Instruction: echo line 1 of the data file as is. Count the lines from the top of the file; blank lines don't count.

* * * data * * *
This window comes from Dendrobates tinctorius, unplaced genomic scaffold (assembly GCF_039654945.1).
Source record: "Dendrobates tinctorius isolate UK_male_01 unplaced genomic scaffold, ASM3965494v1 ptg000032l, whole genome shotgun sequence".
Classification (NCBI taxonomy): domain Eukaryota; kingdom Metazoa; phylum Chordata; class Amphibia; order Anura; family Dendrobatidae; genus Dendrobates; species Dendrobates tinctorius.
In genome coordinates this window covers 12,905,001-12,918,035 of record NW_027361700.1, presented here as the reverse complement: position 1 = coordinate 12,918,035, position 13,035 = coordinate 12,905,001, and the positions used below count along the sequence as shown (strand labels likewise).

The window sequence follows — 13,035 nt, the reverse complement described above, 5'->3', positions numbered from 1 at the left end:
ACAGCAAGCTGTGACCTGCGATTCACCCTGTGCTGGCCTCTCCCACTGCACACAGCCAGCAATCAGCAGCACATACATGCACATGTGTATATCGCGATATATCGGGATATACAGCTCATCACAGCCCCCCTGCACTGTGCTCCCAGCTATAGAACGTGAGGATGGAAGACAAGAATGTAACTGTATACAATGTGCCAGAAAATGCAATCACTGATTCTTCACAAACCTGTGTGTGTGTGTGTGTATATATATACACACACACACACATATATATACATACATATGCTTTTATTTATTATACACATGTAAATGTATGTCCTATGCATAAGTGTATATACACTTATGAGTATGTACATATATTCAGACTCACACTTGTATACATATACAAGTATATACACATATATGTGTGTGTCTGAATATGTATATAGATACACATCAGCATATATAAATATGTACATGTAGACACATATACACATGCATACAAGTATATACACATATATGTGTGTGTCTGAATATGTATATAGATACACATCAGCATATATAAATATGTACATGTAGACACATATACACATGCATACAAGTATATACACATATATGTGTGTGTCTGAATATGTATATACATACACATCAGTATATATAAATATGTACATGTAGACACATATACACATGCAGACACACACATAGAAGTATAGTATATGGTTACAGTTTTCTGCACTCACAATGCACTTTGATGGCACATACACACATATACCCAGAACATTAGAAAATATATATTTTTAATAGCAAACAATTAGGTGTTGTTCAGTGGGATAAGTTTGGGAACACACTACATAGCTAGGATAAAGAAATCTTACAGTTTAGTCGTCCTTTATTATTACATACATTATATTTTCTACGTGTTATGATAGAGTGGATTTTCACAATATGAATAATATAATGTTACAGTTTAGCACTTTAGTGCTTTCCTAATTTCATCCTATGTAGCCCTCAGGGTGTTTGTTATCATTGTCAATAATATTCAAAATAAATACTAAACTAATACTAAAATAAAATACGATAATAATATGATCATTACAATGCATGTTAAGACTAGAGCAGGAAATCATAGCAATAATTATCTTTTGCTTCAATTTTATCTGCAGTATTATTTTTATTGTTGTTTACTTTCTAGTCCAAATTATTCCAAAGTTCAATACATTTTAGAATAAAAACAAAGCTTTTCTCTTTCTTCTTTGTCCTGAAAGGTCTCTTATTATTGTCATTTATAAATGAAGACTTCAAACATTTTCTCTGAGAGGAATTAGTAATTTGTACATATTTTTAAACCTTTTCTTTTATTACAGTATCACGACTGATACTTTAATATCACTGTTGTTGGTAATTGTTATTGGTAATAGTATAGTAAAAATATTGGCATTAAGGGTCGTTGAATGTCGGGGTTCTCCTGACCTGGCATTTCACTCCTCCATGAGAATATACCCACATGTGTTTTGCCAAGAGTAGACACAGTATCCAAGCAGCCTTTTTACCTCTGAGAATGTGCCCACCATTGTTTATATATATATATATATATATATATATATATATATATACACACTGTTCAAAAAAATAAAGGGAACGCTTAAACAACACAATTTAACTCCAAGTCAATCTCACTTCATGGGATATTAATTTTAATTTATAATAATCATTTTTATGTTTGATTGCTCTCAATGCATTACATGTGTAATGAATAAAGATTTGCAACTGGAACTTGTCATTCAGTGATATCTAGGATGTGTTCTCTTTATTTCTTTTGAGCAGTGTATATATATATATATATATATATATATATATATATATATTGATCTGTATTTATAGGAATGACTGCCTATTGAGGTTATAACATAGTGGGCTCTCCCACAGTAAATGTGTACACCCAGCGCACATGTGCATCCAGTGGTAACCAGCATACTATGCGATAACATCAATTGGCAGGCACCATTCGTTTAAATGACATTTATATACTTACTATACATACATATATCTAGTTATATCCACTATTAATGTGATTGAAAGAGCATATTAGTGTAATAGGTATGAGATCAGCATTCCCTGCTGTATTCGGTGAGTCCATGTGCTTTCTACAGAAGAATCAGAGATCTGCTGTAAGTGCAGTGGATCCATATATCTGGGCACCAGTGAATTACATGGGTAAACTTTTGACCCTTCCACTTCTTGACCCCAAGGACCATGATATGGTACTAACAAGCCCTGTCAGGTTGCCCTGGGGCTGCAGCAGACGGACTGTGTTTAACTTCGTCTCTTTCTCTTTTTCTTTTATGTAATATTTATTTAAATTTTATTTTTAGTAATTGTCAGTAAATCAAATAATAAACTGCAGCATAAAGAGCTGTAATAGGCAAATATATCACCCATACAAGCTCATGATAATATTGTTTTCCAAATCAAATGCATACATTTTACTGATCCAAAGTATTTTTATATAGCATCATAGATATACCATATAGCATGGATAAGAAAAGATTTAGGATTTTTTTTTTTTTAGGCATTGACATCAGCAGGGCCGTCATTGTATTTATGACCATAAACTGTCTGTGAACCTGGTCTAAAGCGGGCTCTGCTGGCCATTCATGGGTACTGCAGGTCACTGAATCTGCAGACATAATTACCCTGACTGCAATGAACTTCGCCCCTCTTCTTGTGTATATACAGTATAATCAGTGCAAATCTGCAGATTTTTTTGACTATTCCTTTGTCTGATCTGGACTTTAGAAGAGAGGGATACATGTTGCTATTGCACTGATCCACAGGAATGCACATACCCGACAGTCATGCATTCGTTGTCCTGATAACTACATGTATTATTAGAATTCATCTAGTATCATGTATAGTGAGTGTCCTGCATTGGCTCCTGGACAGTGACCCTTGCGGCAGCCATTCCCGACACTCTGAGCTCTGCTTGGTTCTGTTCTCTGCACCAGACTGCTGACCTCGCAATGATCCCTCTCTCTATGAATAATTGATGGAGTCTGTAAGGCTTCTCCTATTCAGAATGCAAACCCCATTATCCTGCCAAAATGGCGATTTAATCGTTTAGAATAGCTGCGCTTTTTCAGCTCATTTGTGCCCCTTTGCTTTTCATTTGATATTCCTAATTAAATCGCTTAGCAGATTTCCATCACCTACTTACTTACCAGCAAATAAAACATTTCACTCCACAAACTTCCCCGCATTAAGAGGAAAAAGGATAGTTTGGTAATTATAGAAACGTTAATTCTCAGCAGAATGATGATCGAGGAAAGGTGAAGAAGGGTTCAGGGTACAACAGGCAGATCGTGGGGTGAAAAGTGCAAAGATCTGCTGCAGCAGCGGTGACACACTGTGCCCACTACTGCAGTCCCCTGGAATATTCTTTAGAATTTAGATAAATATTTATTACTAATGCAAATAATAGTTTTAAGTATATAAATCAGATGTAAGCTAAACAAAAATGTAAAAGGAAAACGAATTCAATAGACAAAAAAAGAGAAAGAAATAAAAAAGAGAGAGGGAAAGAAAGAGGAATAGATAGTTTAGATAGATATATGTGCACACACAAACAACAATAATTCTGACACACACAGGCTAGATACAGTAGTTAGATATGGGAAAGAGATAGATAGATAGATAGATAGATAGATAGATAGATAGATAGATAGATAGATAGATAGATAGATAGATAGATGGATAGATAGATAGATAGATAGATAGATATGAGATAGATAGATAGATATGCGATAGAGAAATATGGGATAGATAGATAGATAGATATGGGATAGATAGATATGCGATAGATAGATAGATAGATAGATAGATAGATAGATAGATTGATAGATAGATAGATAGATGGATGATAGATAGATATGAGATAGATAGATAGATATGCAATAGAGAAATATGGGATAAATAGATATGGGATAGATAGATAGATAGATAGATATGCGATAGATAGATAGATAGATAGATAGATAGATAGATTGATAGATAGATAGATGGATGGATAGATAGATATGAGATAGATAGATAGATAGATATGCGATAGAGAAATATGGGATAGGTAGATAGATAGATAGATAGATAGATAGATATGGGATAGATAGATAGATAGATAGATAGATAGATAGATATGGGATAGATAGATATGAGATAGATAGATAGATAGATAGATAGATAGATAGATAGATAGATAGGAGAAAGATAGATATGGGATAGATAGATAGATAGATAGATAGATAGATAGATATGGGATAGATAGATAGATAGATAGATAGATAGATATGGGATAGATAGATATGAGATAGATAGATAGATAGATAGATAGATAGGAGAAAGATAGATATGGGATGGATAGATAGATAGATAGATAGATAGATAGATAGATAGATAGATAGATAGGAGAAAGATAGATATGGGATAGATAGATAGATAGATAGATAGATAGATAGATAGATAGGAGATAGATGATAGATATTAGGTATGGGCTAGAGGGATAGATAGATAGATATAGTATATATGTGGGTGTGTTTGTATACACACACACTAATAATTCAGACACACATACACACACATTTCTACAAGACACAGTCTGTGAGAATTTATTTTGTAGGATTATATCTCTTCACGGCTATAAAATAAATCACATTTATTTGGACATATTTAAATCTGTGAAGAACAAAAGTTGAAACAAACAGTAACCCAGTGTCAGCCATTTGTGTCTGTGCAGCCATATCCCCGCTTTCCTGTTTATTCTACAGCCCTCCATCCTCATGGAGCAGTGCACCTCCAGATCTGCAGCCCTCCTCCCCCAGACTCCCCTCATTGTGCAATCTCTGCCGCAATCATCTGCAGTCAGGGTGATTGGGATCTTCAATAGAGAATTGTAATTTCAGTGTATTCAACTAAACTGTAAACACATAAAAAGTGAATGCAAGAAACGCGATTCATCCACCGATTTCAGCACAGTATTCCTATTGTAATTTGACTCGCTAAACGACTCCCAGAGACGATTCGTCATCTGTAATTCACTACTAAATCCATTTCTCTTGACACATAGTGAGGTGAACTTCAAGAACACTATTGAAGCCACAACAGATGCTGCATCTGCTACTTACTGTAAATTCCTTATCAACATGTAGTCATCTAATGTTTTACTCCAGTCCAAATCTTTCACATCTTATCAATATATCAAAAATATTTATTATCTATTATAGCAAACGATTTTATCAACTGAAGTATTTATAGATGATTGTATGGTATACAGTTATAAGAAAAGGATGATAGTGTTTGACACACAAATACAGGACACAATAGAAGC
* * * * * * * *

This window comes from Dendrobates tinctorius, unplaced genomic scaffold (assembly GCF_039654945.1).